This learner materials problem has been recognised and, in part, has begun to be addressed with the provision of the Department of Basic Education’s Workbooks. While these sources are an important starting point, they certainly cannot and do not fulfil the variety of learning needs. It is clear that teachers require not only workbooks, but quality and appropriately levelled readers, books for independent reading, word lists, oral development oriented wall graphics, and various kinds of manipulatives.
There are three key issues related to learner materials that need to be noted. First, schools often do not have sufficient quantity of the high quality materials to make an effective component of the instructional processes. Although sharing between two learners may not be disadvantageous, it is often not optimal. Second, schools tend to view learner materials as consumables rather than moveable capital assets. This has been reinforced by the provision of the DBE workbooks. This prevents a school from developing and implementing a medium term procurement strategy, placing effort and care on using, maintaining and enhancing an appropriate and balanced learner materials collection. Third, Ball and Cohen (1996) have observed that learner materials are often seen as part of improving teaching and learning but are seldom understood as one component of a systematic approach to teacher development. There is clearly a need for tight alignment between learner materials and teacher development strategies.
Detailed lesson plans and the quality learner materials are a necessary but not sufficient condition for large-scale change at the instructional core. Without teacher learning and teacher agency, these elements of the instructional infrastructure have little chance of transforming the everyday learning activities and tasks in the classroom. There is a growing recognition in South Africa, (reflecting international trends), that conventional forms of in-service training, that is short-courses and workshop and accredited academic programmes, fall short of transforming instructional practice. As such, a new generation of approaches to teacher development have emerged, many of which focus on the development of communities of professional practices. While teacher led communities of practice may be appropriate for high-functioning system where the primary concern is sharing of best practice between teachers, this approach is unlikely to be effective in a low-function system that has few examples of good practice that could be easily shared. As such, the other main approach to teacher development, i.e. instructional coaching, is likely to be a more promising option.
Behind instructional coaching is a particular professional learning theory. The assumption is that professional learning needs to be long-term, experientially-based and heavily dependent on interaction between the novice and an expert in situ (D’Amico & Stein, 2002). The acquisition of the complex skills and knowledge associated with the new instructional practice involves a social learning process that begins with the novice observing a coach (1) modelling the new practice, (2) facilitated meetings guiding the use of the new practice, (3) observation and evaluation of the teachers implementation of the new practice and (4) finally full independence and ongoing peer teacher learning. While coaching is seen as an active ingredient in instructional change because it makes use of social learning, there is a second and equally important role that coaches play in instructional change. Since Fullan (2007) and Hargreaves (2005) seminal studies on the meaning of educational change, there has been a growing recognition of the significant impact, both positive and negative, that emotions have on educational change. There is an emerging body of evidence that suggests that instructional coaches can play a positive role in mediating the anger, insecurity and feelings of inadequacy that teachers experience as they shift their instructional practice (for South African research on coaching and emotions see Masterson, 2013) .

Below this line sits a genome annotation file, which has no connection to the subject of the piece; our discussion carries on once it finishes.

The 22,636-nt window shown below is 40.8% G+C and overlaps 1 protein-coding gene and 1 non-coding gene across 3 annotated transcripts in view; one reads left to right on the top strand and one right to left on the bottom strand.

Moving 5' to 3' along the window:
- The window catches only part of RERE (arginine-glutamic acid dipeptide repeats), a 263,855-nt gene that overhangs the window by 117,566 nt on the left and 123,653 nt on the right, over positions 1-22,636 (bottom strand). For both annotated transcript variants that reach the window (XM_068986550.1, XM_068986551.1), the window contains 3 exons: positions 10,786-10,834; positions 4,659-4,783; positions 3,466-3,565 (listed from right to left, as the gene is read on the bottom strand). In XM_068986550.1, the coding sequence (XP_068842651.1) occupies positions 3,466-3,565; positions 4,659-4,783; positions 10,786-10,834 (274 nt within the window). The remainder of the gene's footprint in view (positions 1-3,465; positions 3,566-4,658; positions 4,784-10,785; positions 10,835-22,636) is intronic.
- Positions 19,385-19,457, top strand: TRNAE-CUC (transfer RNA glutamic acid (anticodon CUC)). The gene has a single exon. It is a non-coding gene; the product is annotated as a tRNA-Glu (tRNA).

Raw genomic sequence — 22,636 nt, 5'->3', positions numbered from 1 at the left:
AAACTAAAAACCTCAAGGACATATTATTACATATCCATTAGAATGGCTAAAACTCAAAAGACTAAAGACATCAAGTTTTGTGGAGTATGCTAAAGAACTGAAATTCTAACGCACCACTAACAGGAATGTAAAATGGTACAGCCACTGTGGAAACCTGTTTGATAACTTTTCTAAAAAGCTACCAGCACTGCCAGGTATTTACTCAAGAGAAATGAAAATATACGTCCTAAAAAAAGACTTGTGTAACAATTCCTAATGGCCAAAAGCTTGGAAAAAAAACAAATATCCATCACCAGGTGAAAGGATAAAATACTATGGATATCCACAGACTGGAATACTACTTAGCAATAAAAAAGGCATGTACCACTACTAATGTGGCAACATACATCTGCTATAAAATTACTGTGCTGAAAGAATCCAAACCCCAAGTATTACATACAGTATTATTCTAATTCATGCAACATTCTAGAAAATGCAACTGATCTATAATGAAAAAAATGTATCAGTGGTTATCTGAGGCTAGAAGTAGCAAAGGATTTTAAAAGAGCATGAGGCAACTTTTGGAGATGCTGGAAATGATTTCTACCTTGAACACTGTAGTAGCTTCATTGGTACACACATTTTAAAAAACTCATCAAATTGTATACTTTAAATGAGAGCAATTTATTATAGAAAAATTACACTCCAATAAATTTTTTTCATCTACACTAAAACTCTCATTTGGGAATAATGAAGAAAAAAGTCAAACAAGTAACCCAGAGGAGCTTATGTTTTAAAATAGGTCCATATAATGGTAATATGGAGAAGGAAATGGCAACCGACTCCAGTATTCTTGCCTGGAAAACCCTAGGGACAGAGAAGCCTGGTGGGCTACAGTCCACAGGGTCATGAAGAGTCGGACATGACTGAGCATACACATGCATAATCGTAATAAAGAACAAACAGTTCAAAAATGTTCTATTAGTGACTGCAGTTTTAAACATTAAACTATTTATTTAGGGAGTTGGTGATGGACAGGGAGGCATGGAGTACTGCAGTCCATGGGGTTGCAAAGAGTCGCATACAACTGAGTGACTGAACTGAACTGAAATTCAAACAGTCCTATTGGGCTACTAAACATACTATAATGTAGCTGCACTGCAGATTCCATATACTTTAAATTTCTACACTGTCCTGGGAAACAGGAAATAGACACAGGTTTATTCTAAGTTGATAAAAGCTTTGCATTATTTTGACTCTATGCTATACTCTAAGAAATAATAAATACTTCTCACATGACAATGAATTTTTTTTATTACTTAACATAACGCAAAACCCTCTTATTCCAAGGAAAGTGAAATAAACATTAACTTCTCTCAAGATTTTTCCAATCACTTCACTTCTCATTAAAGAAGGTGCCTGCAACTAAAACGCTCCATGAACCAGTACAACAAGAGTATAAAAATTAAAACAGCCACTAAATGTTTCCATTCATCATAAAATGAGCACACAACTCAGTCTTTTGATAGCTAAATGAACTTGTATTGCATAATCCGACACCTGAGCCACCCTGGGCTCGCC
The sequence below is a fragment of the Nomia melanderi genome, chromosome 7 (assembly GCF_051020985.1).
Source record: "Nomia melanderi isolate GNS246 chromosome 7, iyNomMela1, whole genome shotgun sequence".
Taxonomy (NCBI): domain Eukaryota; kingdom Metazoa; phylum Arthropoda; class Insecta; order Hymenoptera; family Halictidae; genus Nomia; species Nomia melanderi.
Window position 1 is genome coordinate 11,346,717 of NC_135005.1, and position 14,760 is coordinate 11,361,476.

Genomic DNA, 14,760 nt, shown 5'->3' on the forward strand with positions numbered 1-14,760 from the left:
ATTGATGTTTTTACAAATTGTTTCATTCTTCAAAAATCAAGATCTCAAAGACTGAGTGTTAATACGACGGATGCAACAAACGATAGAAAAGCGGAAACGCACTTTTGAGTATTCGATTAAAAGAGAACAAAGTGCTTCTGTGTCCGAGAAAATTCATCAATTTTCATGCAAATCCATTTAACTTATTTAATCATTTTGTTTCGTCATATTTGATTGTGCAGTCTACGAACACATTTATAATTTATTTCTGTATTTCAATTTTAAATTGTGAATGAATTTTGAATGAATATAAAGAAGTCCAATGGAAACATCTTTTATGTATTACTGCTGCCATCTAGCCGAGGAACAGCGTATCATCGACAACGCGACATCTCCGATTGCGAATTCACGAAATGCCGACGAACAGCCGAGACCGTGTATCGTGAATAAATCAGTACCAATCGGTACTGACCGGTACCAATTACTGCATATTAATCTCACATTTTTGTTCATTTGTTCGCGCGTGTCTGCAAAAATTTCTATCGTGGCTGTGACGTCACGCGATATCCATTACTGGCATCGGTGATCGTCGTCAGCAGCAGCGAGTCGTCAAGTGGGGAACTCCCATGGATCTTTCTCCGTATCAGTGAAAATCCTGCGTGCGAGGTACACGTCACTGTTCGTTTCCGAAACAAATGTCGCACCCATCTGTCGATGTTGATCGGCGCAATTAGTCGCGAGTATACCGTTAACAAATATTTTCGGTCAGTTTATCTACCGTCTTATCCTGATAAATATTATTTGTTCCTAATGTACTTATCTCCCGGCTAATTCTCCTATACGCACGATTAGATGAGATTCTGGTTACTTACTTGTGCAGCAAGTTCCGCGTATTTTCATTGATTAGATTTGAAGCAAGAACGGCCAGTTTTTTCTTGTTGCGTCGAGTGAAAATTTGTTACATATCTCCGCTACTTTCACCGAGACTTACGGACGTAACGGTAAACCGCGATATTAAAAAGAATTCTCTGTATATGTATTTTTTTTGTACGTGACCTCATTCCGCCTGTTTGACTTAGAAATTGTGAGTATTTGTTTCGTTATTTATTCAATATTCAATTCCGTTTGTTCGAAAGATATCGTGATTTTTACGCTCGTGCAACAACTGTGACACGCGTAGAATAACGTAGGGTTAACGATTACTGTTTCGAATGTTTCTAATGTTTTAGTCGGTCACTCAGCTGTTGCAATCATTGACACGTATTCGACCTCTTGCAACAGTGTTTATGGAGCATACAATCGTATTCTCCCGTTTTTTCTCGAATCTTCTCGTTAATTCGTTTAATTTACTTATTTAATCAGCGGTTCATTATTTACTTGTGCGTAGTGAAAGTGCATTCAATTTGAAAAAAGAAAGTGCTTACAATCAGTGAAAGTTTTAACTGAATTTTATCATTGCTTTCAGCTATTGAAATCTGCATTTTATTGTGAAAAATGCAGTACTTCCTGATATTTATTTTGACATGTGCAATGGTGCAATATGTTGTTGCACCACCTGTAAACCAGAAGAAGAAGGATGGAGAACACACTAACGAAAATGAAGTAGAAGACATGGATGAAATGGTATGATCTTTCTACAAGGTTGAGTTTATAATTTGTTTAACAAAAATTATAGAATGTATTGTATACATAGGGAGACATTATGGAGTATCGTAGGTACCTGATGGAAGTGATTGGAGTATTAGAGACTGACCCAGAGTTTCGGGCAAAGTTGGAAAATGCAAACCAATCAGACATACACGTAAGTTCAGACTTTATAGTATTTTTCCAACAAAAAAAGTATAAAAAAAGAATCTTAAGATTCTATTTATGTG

For instructional coaching to be effective, their role needs to be very clearly defined. There is evidence that in the absence of clearly defined roles, coaches increasingly take on administrative functions like distributing materials and collecting information (Fullan & Knight, 2011). Coaches that do not received adequate initial training, insufficient ongoing training and support and careful monitoring and evaluation are unlikely to make an impact on changing instruction (Gallucci, 2010).
4. Going to Scale/System-wide Reform